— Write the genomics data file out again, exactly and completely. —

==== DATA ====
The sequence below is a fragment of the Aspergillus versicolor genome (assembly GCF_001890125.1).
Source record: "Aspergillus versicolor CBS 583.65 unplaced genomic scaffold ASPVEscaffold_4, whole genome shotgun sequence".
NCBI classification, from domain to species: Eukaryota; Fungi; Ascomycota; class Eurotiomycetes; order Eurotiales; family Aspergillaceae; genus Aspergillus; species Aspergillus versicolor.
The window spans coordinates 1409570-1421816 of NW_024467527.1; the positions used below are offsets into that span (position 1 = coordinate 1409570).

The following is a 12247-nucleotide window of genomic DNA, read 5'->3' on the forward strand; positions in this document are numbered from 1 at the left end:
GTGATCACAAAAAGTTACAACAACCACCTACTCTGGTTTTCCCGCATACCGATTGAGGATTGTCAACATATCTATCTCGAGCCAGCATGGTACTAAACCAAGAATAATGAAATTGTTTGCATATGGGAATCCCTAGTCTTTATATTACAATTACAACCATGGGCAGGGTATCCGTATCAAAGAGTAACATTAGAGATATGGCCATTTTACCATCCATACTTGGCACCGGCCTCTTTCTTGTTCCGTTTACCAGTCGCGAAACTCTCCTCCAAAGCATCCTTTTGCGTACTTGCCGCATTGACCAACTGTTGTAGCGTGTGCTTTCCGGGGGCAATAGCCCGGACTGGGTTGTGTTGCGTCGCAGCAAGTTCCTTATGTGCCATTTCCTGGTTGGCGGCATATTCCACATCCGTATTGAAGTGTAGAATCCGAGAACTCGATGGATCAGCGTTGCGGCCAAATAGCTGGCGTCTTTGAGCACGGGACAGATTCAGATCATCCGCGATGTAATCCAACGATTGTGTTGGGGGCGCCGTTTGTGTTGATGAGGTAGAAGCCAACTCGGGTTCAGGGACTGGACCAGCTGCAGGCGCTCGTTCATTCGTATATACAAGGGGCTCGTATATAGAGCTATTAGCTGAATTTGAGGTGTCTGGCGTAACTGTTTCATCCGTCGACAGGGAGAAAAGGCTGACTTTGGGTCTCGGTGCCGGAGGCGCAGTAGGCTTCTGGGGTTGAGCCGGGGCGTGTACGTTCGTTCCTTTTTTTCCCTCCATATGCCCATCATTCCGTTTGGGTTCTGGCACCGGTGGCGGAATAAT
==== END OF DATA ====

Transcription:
The sequence below is a fragment of the Aspergillus versicolor genome (assembly GCF_001890125.1).
Source record: "Aspergillus versicolor CBS 583.65 unplaced genomic scaffold ASPVEscaffold_4, whole genome shotgun sequence".
NCBI classification, from domain to species: Eukaryota; Fungi; Ascomycota; class Eurotiomycetes; order Eurotiales; family Aspergillaceae; genus Aspergillus; species Aspergillus versicolor.
The window spans coordinates 1409570-1421816 of NW_024467527.1; the positions used below are offsets into that span (position 1 = coordinate 1409570).

The following is a 12247-nucleotide window of genomic DNA, read 5'->3' on the forward strand; positions in this document are numbered from 1 at the left end:
GTGATCACAAAAAGTTACAACAACCACCTACTCTGGTTTTCCCGCATACCGATTGAGGATTGTCAACATATCTATCTCGAGCCAGCATGGTACTAAACCAAGAATAATGAAATTGTTTGCATATGGGAATCCCTAGTCTTTATATTACAATTACAACCATGGGCAGGGTATCCGTATCAAAGAGTAACATTAGAGATATGGCCATTTTACCATCCATACTTGGCACCGGCCTCTTTCTTGTTCCGTTTACCAGTCGCGAAACTCTCCTCCAAAGCATCCTTTTGCGTACTTGCCGCATTGACCAACTGTTGTAGCGTGTGCTTTCCGGGGGCAATAGCCCGGACTGGGTTGTGTTGCGTCGCAGCAAGTTCCTTATGTGCCATTTCCTGGTTGGCGGCATATTCCACATCCGTATTGAAGTGTAGAATCCGAGAACTCGATGGATCAGCGTTGCGGCCAAATAGCTGGCGTCTTTGAGCACGGGACAGATTCAGATCATCCGCGATGTAATCCAACGATTGTGTTGGGGGCGCCGTTTGTGTTGATGAGGTAGAAGCCAACTCGGGTTCAGGGACTGGACCAGCTGCAGGCGCTCGTTCATTCGTATATACAAGGGGCTCGTATATAGAGCTATTAGCTGAATTTGAGGTGTCTGGCGTAACTGTTTCATCCGTCGACAGGGAGAAAAGGCTGACTTTGGGTCTCGGTGCCGGAGGCGCAGTAGGCTTCTGGGGTTGAGCCGGGGCGTGTACGTTCGTTCCTTTTTTTCCCTCCATATGCCCATCATTCCGTTTGGGTTCTGGCACCGGTGGCGGAATAAT